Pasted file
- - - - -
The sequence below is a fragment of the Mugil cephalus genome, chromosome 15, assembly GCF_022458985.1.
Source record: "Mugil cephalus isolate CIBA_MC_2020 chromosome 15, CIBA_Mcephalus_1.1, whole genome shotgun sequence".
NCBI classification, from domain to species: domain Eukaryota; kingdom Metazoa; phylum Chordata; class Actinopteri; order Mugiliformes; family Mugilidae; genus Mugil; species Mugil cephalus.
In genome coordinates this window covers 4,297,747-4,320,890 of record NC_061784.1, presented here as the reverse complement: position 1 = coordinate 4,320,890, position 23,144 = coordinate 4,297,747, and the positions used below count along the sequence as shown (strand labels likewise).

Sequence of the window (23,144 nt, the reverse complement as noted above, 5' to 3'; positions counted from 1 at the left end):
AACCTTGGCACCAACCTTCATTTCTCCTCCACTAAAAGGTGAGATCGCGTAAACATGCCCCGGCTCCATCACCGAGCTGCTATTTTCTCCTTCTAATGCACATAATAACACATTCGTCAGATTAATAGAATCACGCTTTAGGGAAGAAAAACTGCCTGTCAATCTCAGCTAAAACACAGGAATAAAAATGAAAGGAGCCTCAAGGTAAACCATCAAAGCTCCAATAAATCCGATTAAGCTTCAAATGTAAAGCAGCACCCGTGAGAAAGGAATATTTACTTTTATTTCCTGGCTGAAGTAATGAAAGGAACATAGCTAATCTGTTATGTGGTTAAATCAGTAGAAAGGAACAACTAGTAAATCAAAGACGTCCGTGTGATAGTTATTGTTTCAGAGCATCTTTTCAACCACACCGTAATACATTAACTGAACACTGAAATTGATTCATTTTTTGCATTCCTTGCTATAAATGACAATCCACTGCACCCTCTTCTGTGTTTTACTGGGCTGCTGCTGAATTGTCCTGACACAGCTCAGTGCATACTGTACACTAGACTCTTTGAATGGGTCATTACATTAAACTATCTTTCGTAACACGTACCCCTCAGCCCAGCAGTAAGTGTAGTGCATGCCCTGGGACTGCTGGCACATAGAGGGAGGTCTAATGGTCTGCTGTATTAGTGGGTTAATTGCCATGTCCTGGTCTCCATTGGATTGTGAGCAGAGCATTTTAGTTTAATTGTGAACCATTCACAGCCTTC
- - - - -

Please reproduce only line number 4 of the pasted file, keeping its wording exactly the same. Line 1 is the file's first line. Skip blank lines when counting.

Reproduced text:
In genome coordinates this window covers 4,297,747-4,320,890 of record NC_061784.1, presented here as the reverse complement: position 1 = coordinate 4,320,890, position 23,144 = coordinate 4,297,747, and the positions used below count along the sequence as shown (strand labels likewise).